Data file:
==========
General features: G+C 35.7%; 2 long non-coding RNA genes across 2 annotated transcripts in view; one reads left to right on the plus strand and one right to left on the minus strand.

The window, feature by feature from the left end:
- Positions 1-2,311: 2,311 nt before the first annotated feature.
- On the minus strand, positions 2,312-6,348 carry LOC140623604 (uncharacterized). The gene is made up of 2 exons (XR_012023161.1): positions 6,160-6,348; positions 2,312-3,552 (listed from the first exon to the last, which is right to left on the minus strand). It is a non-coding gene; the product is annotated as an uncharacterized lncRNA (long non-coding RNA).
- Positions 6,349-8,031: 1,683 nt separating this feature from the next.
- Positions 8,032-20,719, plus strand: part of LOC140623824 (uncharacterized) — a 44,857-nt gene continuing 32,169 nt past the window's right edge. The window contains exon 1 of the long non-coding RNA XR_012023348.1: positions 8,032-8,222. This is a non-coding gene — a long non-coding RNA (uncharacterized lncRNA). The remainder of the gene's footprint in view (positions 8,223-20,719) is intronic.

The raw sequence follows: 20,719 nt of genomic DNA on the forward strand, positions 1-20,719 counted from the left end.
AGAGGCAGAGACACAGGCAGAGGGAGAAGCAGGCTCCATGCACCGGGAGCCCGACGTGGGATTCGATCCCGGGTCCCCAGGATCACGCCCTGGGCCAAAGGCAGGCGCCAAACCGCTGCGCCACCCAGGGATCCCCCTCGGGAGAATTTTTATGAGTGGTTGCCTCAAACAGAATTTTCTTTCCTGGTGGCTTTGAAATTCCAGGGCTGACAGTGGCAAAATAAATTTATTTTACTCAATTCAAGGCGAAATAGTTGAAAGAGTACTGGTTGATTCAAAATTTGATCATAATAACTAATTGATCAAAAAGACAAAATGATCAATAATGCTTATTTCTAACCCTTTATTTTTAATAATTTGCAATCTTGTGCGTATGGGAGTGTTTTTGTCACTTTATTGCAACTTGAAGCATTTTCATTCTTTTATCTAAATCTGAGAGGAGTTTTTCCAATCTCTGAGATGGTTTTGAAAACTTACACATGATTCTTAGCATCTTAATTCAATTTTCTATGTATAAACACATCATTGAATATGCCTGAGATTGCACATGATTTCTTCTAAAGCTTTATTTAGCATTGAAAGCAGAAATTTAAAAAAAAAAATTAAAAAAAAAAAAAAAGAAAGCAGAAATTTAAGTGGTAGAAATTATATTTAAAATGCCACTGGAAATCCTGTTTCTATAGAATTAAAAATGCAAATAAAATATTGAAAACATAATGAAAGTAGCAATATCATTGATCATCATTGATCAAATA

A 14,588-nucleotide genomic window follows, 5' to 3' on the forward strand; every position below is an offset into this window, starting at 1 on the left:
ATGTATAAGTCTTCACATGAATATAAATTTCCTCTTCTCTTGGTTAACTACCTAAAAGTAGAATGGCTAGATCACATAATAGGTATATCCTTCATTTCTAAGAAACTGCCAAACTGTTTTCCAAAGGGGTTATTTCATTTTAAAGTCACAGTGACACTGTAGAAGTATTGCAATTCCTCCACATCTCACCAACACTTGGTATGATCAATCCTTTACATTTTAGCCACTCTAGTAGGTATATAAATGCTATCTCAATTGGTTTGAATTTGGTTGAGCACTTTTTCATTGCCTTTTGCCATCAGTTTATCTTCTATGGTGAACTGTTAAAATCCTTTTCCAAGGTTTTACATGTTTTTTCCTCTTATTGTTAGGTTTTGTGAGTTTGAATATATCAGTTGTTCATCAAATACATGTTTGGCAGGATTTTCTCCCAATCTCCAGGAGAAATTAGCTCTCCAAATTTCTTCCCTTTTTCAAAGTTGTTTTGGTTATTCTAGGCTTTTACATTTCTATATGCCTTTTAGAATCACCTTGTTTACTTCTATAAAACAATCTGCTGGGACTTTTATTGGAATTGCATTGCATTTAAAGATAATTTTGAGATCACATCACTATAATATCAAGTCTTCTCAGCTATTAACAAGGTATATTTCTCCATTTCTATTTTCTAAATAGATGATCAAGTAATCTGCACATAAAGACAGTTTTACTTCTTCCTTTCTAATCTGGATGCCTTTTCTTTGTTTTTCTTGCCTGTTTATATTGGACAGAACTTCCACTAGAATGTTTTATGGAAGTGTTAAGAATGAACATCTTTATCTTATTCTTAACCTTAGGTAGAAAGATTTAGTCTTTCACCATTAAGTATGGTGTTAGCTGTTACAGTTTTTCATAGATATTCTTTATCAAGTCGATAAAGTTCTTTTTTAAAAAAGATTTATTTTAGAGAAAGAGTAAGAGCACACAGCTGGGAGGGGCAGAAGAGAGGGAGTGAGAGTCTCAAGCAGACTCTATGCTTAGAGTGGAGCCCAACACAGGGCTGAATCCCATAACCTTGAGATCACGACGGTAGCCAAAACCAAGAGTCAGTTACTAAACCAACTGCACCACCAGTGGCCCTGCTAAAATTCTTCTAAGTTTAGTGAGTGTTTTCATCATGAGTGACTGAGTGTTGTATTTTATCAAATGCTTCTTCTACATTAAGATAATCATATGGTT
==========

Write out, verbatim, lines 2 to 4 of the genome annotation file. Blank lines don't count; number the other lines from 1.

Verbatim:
The window, feature by feature from the left end:
- Positions 1-2,311: 2,311 nt before the first annotated feature.
- On the minus strand, positions 2,312-6,348 carry LOC140623604 (uncharacterized). The gene is made up of 2 exons (XR_012023161.1): positions 6,160-6,348; positions 2,312-3,552 (listed from the first exon to the last, which is right to left on the minus strand). It is a non-coding gene; the product is annotated as an uncharacterized lncRNA (long non-coding RNA).